I wasn't prepared for his answer: "Oh, well, my dear, actually, it is not that they remind you of those glasses... the production of Mad Men bought them from me. They ARE the Mad Men whisky glasses".
I looked at him in disbelief.
"Well, in this case, I want four of them!"
And then I called the air company I was flying with: "Do you mind if I have two suitcases plus a hand luggage with me on my flight back to Paris?"
Because dreams, as you know, are very fragile, and it is safer to carry them with you.
Old Fashioned, anyone?

venerdì 21 ottobre 2016

Manchester by the sea

I spent just a couple of days at the Rome Film Fest, but I’ve been lucky enough to see one of the most beautiful movies of 2016. A gem called Manchester by the Sea, written and directed by American film-maker Kenneth Lonergan.
This NY born director is better known for his work as screen player (he co-wrote Gangs of New York by Martin Scorsese, to name just one thing) but he already directed three movies. I was a huge fan of his first feature, You can count on me (2000), which revealed the talent of two actors who had incredible careers afterwards: Mark Ruffalo and Laure Linney, and I followed the troubled story of his second movie, Margaret: originally scheduled for release in 2007, it was repeatedly delayed while Lonergan struggled to create a final cut he was satisfied with, resulting in multiple lawsuits against the studio that produced it! In the end, the movie was released in a 150-minute version in 2011 and Lonergan eventually completed a three-hour extended version which was ready on DVD in 2012! What a story… 
But let’s go back to Manchester by the Sea: Lee Chandler lives in Boston, alone, working as a handyman in different buildings. One day, he received a phone call: his older brother Joe, who suffered from a heart disease, died while on his fishing boat. Lee is obliged to go back to his home town, Manchester by the Sea. He is not happy about it, because something awful happened there years ago. Something Lee can’t forget, something he’s trying to escape from, but his brother’s death and the fact that he has been nominated tutor of Joe’s only son, Patrick (17 years old), don’t leave him any choice.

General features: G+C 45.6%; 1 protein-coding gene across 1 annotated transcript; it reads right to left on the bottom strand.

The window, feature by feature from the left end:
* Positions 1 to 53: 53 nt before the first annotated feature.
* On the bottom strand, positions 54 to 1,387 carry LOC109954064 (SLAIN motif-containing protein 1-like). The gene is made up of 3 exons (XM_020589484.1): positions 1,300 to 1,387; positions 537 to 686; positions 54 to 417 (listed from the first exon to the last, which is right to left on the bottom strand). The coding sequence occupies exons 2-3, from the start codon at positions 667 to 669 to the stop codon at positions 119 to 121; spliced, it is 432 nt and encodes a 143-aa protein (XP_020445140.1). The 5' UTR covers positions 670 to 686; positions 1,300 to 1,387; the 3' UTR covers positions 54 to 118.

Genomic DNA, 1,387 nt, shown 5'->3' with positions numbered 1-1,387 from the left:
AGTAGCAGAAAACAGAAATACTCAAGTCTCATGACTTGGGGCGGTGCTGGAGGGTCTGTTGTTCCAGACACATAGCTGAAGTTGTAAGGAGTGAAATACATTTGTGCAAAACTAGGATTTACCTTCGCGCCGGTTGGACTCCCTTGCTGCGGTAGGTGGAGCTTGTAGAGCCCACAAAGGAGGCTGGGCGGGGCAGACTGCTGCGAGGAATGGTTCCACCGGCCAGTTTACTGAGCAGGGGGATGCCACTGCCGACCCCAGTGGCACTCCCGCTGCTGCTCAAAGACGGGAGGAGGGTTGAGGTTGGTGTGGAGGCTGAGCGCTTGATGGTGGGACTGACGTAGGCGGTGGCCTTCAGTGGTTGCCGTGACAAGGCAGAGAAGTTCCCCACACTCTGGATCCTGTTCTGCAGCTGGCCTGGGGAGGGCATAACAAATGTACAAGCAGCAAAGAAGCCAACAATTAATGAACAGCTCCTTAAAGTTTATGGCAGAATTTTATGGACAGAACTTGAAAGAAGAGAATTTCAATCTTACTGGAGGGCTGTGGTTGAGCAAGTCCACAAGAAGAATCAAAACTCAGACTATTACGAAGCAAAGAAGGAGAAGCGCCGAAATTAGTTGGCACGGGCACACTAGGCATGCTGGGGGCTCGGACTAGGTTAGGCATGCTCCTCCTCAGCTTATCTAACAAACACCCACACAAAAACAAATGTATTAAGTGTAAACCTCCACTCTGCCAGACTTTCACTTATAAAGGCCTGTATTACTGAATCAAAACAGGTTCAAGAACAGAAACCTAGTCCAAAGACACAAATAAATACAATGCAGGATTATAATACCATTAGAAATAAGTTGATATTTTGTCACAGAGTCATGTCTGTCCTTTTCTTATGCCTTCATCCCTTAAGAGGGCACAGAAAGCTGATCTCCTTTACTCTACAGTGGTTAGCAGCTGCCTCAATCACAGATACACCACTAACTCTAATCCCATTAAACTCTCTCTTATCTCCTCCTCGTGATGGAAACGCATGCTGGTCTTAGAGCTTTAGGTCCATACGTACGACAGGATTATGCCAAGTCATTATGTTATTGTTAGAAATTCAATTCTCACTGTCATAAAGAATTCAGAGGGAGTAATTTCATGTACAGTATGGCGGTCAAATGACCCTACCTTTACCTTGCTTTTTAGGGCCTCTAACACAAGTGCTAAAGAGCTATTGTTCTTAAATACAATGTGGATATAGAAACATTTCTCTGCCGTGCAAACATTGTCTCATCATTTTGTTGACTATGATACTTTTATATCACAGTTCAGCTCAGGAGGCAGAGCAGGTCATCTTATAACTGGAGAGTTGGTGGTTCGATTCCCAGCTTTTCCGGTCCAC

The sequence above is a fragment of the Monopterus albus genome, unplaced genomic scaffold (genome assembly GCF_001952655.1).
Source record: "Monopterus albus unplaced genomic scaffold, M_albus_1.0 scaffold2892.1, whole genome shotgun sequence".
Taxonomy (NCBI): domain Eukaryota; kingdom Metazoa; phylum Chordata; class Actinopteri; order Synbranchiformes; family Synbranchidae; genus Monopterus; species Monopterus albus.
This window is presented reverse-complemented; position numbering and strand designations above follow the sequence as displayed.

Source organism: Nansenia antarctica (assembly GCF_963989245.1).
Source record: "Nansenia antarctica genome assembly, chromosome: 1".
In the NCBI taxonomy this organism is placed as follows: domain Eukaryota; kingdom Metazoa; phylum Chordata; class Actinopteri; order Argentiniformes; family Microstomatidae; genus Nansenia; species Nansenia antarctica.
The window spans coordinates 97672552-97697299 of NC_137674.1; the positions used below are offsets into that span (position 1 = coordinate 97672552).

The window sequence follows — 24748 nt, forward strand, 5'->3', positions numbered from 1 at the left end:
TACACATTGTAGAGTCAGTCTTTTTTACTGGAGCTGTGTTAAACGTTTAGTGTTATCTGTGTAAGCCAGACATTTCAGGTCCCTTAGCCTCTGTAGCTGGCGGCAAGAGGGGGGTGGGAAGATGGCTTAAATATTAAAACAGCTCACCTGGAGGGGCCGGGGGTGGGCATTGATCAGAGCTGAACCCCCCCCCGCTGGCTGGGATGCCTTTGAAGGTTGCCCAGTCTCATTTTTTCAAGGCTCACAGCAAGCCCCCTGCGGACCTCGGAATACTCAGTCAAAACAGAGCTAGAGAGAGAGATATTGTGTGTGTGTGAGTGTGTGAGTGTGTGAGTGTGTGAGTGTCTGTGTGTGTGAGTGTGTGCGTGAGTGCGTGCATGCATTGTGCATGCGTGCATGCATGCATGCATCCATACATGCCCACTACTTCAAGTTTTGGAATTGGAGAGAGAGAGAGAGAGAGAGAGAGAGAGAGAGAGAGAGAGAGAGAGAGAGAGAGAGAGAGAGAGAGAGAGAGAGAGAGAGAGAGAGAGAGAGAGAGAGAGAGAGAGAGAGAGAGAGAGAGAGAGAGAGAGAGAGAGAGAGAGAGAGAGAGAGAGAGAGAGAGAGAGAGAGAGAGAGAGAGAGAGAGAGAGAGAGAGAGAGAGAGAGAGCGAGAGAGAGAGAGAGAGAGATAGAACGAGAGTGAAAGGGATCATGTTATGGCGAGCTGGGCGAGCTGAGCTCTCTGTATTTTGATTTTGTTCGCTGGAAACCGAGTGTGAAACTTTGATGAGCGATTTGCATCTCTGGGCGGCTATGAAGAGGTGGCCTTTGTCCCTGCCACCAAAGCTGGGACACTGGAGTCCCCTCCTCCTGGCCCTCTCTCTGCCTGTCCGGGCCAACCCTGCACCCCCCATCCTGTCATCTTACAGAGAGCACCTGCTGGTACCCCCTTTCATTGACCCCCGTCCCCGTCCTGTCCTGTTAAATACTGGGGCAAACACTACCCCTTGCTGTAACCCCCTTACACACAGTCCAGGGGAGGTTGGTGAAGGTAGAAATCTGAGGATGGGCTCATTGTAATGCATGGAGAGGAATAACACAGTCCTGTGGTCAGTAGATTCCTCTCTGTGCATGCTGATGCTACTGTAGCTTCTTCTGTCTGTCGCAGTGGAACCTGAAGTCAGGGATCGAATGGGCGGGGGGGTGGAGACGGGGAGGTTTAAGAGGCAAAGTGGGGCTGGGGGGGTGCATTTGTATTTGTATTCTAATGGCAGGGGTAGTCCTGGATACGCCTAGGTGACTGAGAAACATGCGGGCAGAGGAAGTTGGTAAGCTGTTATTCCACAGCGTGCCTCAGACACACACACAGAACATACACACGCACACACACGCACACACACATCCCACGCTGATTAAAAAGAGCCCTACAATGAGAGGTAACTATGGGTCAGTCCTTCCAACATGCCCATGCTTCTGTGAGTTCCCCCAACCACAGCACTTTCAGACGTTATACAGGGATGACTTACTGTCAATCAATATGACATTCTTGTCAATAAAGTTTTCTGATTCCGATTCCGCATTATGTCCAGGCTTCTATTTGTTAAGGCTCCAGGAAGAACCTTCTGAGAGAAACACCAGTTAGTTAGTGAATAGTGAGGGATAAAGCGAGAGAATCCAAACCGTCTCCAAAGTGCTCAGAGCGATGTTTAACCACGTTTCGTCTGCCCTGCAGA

He has to go back to Manchester and face his past.
One of the most difficult things to express in movies are emotions. 
I mean, in a credible, non-cheesy way. The moment you deal with families, death and sorrow, the risk of ending up doing something tearful and pathetic is really high. But miracles are possible, and this movie proves it.
Thanks to a magnificent structure, a beautifully crafted screenplay and a stunning performance by the actors, Manchester by the Sea reaches a level of complexity, deepness and empathy rarely seen on screens this year.
The first great idea of the movie is the structure, as I just said, and the way the director has used the insertion of flash-backs. In fact, he didn’t even insert them. They are what the movie is made of, with an intense fluidity between the past and the present. It is a different and more sophisticated way to get to know the characters. It is surprisingly emotional and particularly convincing. 

But here, by far, the most convincing thing of all is the actors’ performances, and especially the one of Casey Affleck.
He is so permeated with despair that every unnecessary gesture or word looks like a burden to him. He is transpiring sadness, and there are a couple of scenes where this is so strong that it is almost unbearable. Frankly speaking, I think we are in front of this year’s most amazing male performance.
I have been haunted since the day I saw the movie by this incredible, magnificent scene played by him and Michelle Williams. I don’t want to spoil it for you, but I have to prevent you, this is the most devastating scene I've seen at the movies in a very long time:

I don't know when Manchester by the Sea is going to be out neither in France nor in Italy, but - of course - my strong suggestion is to run to see it.
Be ready: Zazie d'Or will be raining on this movie like the frogs in Magnolia.

MANCHESTER BY THE SEA - Trailer from Mill Valley Film Festival on Vimeo.

giovedì 13 ottobre 2016

Festa del Cinema di Roma

Zazie is going to the Festa del Cinema di Roma!
The image on the poster is simply magnificent: Gene Kelly and Cyd Charisse in a black & white picture by J.R. Eyerman for LIFE Magazine .
As  you could easily imagine, cinematic adventures are ahead of us.